THE FANTASTIC MR. FOX (2009, directed by Wes Anderson, 87 minutes, U.S.)
BY DAN BUSKIRK FILM CRITIC
One hates to agree with such braggadocios bluster but yes, that Mr. Fox is quite fantastic. Director Wes Anderson (known for creating painstakingly mounted neurotic whimsy like The Royal Tenenbaums and The Darjeeling Limited) takes an unexpected artistic left turn into perhaps his most satisfying film to date. One thing even Anderson’s critics concede is that he has a knack for quaintly-detailed set design, so setting him loose in the hand-crafted world of old-fashioned figure animation is truly a match made in Heaven.
Years ago I was friendly with a neighbor in San Francisco who had just finished work on Henry Selicks’ animated classic A Nightmare Before Christmas. The crew of animation geniuses he had worked with were in the process of deciding whether to continue on to animate with Selick’s James & The Giant Peach or head on over to the new Pixar Studios, where things were just starting to buzz. Although he sensed big things were ahead for Pixar, he followed Selick to James And the Giant Peach. I remember him saying, “It’s what I love. I want to touch things, I don’t want to sit at a desk and work on a computer all day.” Is that part of the hard-to-define affection one feels in The Fantastic Mr. Fox, emotions summoned by craftsmen creating adorable little dolls that trigger long-buried urges to play with them as a child would? For all the whizzy, three-dimensional possibilities of Pixar-era digital animation, seeing real light strike actual meticulously-crafted sets and figures will always have a unique and deep charm that it alone possesses.
Recalling those Rankin/Bass animated holiday specials of the ’60s and ’70s, The Fantastic Mr. Fox has such charm in spades. As voiced by George Clooney, Mr. Fox is another of Anderson’s huckster dads, full of unpredictable schemes yet a little less than “there” when his son, the unathletic little Kylie, needs his support. Year before, Mr. Fox promised Mrs. Fox (voiced by Merle Streep) that he would stop robbing chicken farms when they narrowly escaped death together. Today, Mr. Fox has some misplaced ambitions, he wants to live in a ritzy hollow tree rather than a burrow and his quiet life as a little-read newspaper columnist has him thirsting for the adrenaline rush that only chicken stealing can bring.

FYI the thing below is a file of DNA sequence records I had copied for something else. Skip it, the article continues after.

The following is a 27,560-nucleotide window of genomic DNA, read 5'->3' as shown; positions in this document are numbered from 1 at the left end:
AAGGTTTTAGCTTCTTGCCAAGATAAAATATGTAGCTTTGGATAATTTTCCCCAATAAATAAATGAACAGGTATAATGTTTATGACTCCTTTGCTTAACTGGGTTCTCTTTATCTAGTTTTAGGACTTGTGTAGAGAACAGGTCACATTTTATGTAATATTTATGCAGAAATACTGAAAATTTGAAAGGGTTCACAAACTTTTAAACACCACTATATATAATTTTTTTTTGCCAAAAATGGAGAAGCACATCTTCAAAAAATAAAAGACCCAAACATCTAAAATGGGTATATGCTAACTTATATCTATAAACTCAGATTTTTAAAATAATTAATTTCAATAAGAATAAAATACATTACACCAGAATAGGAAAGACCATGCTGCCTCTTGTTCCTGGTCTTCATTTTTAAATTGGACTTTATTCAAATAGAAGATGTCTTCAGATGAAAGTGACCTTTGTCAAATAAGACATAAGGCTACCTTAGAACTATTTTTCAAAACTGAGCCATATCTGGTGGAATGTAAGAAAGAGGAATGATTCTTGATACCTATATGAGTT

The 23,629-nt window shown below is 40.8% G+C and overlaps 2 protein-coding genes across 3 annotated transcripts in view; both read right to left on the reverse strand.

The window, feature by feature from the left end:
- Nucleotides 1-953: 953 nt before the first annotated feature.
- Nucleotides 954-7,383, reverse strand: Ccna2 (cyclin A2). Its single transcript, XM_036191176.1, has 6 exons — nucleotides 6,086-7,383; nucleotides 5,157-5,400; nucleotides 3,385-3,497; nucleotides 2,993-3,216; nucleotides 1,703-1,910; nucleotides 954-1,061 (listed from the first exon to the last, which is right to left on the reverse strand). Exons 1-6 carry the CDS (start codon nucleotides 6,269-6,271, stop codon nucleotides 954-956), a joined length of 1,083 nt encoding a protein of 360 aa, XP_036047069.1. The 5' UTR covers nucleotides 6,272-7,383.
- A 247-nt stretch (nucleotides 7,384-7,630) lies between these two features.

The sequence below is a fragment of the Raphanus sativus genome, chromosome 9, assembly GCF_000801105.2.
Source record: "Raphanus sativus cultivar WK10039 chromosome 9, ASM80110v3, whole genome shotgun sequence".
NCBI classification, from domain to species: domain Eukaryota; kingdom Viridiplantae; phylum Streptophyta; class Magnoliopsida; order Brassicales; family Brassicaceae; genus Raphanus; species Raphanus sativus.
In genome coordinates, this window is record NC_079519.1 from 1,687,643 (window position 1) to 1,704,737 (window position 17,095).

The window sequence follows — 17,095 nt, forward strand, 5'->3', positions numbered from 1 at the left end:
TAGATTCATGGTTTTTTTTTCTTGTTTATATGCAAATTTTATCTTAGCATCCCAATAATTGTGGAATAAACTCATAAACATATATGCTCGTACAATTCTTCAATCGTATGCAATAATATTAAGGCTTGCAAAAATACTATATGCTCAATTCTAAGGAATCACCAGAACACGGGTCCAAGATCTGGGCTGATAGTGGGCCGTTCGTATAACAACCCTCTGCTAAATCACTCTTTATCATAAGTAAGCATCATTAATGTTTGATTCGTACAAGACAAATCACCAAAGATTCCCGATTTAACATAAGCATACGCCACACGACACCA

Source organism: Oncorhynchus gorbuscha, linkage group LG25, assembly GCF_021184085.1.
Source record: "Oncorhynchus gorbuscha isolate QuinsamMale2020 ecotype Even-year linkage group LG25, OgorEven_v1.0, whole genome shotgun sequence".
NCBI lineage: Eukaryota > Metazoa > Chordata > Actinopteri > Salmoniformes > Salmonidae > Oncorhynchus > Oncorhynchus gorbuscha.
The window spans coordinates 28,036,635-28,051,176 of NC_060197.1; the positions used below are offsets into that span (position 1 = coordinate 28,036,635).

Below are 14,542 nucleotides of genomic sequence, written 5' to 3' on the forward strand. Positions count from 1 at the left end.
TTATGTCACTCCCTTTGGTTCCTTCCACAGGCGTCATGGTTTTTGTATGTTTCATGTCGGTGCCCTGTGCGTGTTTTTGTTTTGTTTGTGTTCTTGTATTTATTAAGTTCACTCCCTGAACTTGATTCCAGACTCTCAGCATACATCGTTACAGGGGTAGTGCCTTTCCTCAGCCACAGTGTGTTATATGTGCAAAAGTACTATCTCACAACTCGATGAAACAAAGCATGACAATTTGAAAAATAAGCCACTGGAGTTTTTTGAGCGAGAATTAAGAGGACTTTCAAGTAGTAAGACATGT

In past films Anderson’s childish, self-involved characters could be frustrating as they moped around his immaculately dressed rooms yet this sort of navel-gazing magically transforms itself when transposed to sweet little woodland creatures. And thankfully Roald Dahl’s original novel (adapted by Anderson with The Squid and the Whale‘s Noah Baumbach) gives them enough to do as they tunnel, fight and argue through their battles against the evil farmers Boggis, Bunce, and Bean. Some of the film’s funniest moments are when the kvetching ends and the characters briefly behave like the animals they are; spitting, screeching and clawing their way through life. This makes Mrs. Fox’s frustrations hit their peak; why is Mr. Fox bringing such tumult into their lives? “I’m an animal,” Mr. Fox replies apologetically. Perhaps the most perceptive insight any of Anderson’s likable-but-flawed protagonists have voiced about their long-nagging foibles.